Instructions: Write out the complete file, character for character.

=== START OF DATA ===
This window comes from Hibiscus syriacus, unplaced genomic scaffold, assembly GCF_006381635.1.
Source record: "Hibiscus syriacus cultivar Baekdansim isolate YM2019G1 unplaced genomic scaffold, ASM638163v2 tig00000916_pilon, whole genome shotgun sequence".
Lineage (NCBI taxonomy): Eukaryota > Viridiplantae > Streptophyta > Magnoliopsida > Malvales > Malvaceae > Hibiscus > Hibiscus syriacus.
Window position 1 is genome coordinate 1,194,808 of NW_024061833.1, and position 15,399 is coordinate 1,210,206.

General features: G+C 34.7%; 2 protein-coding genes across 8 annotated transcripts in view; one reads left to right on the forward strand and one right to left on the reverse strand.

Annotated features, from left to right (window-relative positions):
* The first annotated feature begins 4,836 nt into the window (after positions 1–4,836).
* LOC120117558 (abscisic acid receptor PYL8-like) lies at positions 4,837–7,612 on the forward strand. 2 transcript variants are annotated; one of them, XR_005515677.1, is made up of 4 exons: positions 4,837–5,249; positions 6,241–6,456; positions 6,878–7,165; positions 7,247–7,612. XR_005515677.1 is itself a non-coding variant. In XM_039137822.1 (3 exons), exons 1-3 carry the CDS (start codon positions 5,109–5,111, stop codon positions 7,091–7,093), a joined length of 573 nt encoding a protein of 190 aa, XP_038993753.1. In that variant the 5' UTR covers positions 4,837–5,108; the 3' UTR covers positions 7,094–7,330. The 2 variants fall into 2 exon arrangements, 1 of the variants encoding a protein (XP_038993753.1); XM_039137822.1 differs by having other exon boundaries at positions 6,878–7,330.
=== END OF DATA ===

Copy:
This window comes from Hibiscus syriacus, unplaced genomic scaffold, assembly GCF_006381635.1.
Source record: "Hibiscus syriacus cultivar Baekdansim isolate YM2019G1 unplaced genomic scaffold, ASM638163v2 tig00000916_pilon, whole genome shotgun sequence".
Lineage (NCBI taxonomy): Eukaryota > Viridiplantae > Streptophyta > Magnoliopsida > Malvales > Malvaceae > Hibiscus > Hibiscus syriacus.
Window position 1 is genome coordinate 1,194,808 of NW_024061833.1, and position 15,399 is coordinate 1,210,206.

General features: G+C 34.7%; 2 protein-coding genes across 8 annotated transcripts in view; one reads left to right on the forward strand and one right to left on the reverse strand.

Annotated features, from left to right (window-relative positions):
* The first annotated feature begins 4,836 nt into the window (after positions 1–4,836).
* LOC120117558 (abscisic acid receptor PYL8-like) lies at positions 4,837–7,612 on the forward strand. 2 transcript variants are annotated; one of them, XR_005515677.1, is made up of 4 exons: positions 4,837–5,249; positions 6,241–6,456; positions 6,878–7,165; positions 7,247–7,612. XR_005515677.1 is itself a non-coding variant. In XM_039137822.1 (3 exons), exons 1-3 carry the CDS (start codon positions 5,109–5,111, stop codon positions 7,091–7,093), a joined length of 573 nt encoding a protein of 190 aa, XP_038993753.1. In that variant the 5' UTR covers positions 4,837–5,108; the 3' UTR covers positions 7,094–7,330. The 2 variants fall into 2 exon arrangements, 1 of the variants encoding a protein (XP_038993753.1); XM_039137822.1 differs by having other exon boundaries at positions 6,878–7,330.